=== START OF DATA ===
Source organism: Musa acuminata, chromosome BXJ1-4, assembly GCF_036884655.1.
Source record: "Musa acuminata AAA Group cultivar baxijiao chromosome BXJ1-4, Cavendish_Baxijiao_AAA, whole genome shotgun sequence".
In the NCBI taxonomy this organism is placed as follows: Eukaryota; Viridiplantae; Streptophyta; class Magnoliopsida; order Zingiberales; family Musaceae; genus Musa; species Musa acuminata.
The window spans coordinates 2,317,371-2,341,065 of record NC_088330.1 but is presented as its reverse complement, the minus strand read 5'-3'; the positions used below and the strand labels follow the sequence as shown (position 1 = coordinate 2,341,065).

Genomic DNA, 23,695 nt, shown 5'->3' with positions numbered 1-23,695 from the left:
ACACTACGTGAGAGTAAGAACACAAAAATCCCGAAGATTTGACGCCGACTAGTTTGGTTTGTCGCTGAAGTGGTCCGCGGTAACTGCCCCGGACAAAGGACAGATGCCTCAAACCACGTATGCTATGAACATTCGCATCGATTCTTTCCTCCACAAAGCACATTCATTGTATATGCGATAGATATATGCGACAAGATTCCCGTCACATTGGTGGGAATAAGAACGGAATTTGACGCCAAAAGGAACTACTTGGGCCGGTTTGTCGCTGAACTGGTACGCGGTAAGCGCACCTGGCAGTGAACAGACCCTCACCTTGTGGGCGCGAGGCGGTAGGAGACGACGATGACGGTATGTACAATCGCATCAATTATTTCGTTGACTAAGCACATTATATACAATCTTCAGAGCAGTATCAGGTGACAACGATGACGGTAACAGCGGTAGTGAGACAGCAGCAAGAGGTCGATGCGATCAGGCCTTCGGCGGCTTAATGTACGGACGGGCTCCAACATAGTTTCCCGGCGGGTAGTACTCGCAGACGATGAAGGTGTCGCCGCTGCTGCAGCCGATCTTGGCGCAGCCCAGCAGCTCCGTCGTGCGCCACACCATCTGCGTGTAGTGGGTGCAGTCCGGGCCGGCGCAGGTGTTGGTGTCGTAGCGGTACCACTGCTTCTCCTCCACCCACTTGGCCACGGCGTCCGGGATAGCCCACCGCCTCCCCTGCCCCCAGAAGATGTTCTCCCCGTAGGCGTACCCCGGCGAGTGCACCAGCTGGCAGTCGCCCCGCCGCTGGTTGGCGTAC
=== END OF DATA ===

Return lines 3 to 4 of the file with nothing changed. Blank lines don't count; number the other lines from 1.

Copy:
In the NCBI taxonomy this organism is placed as follows: Eukaryota; Viridiplantae; Streptophyta; class Magnoliopsida; order Zingiberales; family Musaceae; genus Musa; species Musa acuminata.
The window spans coordinates 2,317,371-2,341,065 of record NC_088330.1 but is presented as its reverse complement, the minus strand read 5'-3'; the positions used below and the strand labels follow the sequence as shown (position 1 = coordinate 2,341,065).